A Case of Royal Blackmail by Sherlock Holmes – a young Sherlock discovers some of his powers

A Case of Royal Blackmail by Sherlock Holmes

So it would appear that Sherlock Holmes wrote down an account of his first cases from before even Dr John Watson was on the scene. This lively account of various, and possibly intertwined, cases is a fast moving story narrated by the great man himself, combining his developing detection skills, his rapidly widening knowledge of the Artistic London set, and his already exhaustive knowledge of the highways and byways of late Victorian life. This is not the semi recumbent Holmes who is capable of long days of thought and addictive haze as enshrined in the Watson narratives but a young man of twenty-four eager to increase his knowledge of the world and definitely able to look after himself in nearly every variety of physical encounter. This is a man who is adopting disguises, handing his card over to potential sources of information and more, and making imaginative leaps of deduction. Fingerprint technology is in its infancy and graphology, or the study of handwriting, is still a novelty. This is a book of mysteries without gory murders or serious crime in the obvious sense, and the royal involvement is well handled. 

I really enjoyed this book which in some ways barely pauses for breath in its headlong pursuit of truth or at least an expedient answer. London in 1879 is a fascinating place in this book with more than its fair share of street criminals, but it is paced out in neat minutes, dangers and a variety of atmospheres. There are some amazing characters, from aristocracy, independent women and even an endearing street urchin immediately named Wiggins by a benevolent Holmes. Much faster moving and somehow lighter than many canonical Sherlock stories, this is a real gem of a book which I was delighted to have the opportunity to read and review.  

The book opens with Sherlock recalling from a distance of five months the beginning of a month-long case on the first day of a sweltering hot July in London. As he goes through a London park he notices a crowd drawn by Frank Connell, “a well-known confidence trickster and illegal bookmaker” who is whipping up a crowd with anti-monarchy rhetoric. Seizing the megaphone Holmes greets the aggressive crowd with “Good anarchists of Marylebone, you have been misled.” This Sherlock knows how to handle a crowd, as well as the aggressive individuals in the vicinity. He is hastening back to his lodging with his sort of Cousin Sara, because he has appointment to host no less than the young Oscar Wilde, whose loss of a heirloom tie pin grants Sherlock not only a tidy guinea a day employment but also introductions into the artistic community of painters, actors and others who will help with the main case that Sherlock is engaged in at the same time. The narrative often digresses into a study of London, its noises, smells and sights which permeate the story. This is a London of horses, pickpockets, dark alleys where it is unwise to tread, as  wealthy people of slender reputation and questionable morals. Sherlock is consulted by a royal solicitor, George Lewis, whose chief client is Edward, Prince of Wales, known as Bertie and infamous for his many affairs. A blackmail letter sets Sherlock on the trail of handwriting, stationary and the “scandal press” in the hunt for a mysterious correspondent.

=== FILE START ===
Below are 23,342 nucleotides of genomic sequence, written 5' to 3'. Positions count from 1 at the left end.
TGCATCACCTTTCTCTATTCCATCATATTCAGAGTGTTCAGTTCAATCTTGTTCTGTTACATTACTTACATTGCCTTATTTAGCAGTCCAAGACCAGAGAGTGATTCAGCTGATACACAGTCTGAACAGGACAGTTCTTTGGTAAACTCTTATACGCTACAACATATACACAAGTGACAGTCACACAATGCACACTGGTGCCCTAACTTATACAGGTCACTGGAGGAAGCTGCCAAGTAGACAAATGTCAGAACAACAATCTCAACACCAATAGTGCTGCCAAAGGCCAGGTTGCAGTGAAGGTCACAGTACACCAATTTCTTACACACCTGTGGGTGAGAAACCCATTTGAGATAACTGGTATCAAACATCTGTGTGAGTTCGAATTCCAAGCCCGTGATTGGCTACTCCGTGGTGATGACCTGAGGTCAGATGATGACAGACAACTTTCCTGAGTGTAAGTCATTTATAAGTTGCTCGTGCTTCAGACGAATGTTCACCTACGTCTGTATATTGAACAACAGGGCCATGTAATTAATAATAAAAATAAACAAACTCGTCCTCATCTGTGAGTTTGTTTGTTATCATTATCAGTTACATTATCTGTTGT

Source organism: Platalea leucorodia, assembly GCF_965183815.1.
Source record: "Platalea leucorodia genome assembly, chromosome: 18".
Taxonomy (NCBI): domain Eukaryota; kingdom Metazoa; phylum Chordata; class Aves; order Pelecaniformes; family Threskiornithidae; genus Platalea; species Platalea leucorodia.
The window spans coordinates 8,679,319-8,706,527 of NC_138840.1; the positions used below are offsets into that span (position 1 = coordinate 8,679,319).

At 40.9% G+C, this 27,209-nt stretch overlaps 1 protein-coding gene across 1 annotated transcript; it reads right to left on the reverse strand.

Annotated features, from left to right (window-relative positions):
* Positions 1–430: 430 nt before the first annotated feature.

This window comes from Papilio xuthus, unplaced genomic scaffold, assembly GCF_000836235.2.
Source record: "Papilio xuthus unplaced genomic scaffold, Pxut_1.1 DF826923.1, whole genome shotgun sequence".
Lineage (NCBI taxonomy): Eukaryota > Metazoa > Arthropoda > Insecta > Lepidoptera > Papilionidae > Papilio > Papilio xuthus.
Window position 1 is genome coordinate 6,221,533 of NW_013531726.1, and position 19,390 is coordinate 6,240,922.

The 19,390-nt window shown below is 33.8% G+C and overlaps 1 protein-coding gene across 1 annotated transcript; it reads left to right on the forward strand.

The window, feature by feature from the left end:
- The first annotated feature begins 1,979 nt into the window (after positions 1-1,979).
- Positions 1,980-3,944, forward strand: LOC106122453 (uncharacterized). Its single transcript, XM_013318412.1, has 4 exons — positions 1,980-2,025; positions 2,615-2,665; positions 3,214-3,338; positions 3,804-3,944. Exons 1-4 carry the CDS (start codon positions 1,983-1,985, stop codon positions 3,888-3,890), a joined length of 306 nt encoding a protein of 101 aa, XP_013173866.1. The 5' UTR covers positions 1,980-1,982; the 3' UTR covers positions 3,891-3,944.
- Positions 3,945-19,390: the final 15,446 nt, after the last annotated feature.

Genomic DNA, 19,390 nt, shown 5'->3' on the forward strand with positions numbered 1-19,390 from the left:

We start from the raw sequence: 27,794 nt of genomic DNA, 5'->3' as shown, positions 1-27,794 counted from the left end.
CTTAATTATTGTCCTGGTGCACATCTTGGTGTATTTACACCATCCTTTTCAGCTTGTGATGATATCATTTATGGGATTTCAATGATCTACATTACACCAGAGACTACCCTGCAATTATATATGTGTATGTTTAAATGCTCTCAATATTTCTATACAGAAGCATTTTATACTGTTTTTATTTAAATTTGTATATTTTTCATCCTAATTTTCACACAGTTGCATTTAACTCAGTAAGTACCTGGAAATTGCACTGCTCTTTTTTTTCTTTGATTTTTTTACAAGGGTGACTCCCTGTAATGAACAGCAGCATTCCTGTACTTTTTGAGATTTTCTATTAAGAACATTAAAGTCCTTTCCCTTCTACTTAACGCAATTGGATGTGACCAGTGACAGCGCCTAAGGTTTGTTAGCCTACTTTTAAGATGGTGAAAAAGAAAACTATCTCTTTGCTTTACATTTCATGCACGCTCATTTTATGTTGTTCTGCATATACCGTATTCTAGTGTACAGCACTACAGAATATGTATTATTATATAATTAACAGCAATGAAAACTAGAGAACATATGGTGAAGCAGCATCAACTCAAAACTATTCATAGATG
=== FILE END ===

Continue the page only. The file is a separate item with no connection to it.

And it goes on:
I really appreciated the level of research that has gone into this novel, which is apparently endorsed by the Conan Doyle Estate. The small details of London life are well explored which speaks of enormous research which is never intrusive. The spirit of the original stories is preserved well, with the bonus of an energy that is quite irresistible. The characters, ranging from actresses and models, journalists and gossip collectors, to brother Mycroft in his club are all well introduced and described. I recommend this book to Sherlock enthusiasts who will appreciate its clever narrative and the hints of what is to come in the Sherlock stories.